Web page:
The right to occupy a legally parked vehicle. The right to serve food and eat food in public. The right to legal counsel. The right to have access to facilities where one can clean themselves 24 hours a day. The right to offer into evidence situational circumstances related to prosecution. The right to simply exist: to move freely, to sit, to sleep, and to pray in spaces defined as public spaces without discrimination, persecution, or prosecution. These seem like rights that we already have access to: however, for many individuals within our communities these rights are denied to them, and only to them, because of their socioeconomic status. Changing this reality is what the Homeless Bill of Rights is fighting for.
What originally started off as one cohesive, all-encompassing legislative push for equality across the varied strata of Californian and Oregonian society has been broken up into smaller, more targeted pieces of legislation: three, to be exact.
The first bill, and the only one to be fully crafted at this point, is The Right to Rest Act. This bill is a priority for both Oregon and California in the upcoming legislative session that begins in January 2015. The Oregon Legislative Council Office has already introduced their version of this bill. Colorado and Washington State are also talking about possibly beginning a similar process.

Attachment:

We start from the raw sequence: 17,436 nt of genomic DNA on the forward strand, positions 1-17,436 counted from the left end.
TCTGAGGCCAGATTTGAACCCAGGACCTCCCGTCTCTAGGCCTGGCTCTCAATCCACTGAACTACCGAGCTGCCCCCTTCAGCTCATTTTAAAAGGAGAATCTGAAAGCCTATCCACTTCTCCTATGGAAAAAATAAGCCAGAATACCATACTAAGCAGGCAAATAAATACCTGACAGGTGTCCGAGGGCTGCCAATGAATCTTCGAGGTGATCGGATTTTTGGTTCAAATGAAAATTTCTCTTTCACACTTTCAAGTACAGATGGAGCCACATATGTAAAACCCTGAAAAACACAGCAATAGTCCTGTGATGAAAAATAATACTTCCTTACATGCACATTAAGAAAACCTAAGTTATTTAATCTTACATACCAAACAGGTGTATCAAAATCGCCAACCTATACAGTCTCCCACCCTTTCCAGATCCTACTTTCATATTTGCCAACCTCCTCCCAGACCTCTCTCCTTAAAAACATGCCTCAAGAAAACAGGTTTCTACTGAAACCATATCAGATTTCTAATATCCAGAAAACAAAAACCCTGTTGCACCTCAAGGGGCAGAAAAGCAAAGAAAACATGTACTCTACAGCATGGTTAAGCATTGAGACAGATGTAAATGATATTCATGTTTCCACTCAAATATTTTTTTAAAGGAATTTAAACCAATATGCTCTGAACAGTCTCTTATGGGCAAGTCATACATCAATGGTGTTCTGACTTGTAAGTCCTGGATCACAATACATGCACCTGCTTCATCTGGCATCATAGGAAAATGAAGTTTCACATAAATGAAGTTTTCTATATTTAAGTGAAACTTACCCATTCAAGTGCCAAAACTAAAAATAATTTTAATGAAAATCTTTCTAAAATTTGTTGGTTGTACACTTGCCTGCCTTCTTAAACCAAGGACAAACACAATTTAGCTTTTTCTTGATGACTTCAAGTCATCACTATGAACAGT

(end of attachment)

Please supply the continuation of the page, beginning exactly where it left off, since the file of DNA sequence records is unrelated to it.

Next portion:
The second and third bills will specifically address The Right to Appropriate Legal Representation and The Right to Hygiene Facilities. Illinois, Connecticut, and Rhode Island have already passed their own versions of a Homeless Bill of Rights, with many others beginning the conversations about crafting their own.
The BOSS Community Organizing Team (COT) is working with Western Regional Advocacy Project (WRAP, https://wraphome.org), to ensure that constitutionally guaranteed rights are equally applied to all individuals. There will be a push this coming legislative year for additional outreach, obtaining endorsers for the Bill, and mobilizing for at least one Day of Action, and a Lobby Day in Sacramento, possibly more than one of each. If you are interested in being part of this historic and important initiative, please contact Gwen Austin, BOSS Community Organizer (and Development Associate), at (510) 649-1930 x 223 or firstname.lastname@example.org.
We will continue to update the process as it develops so stay tuned!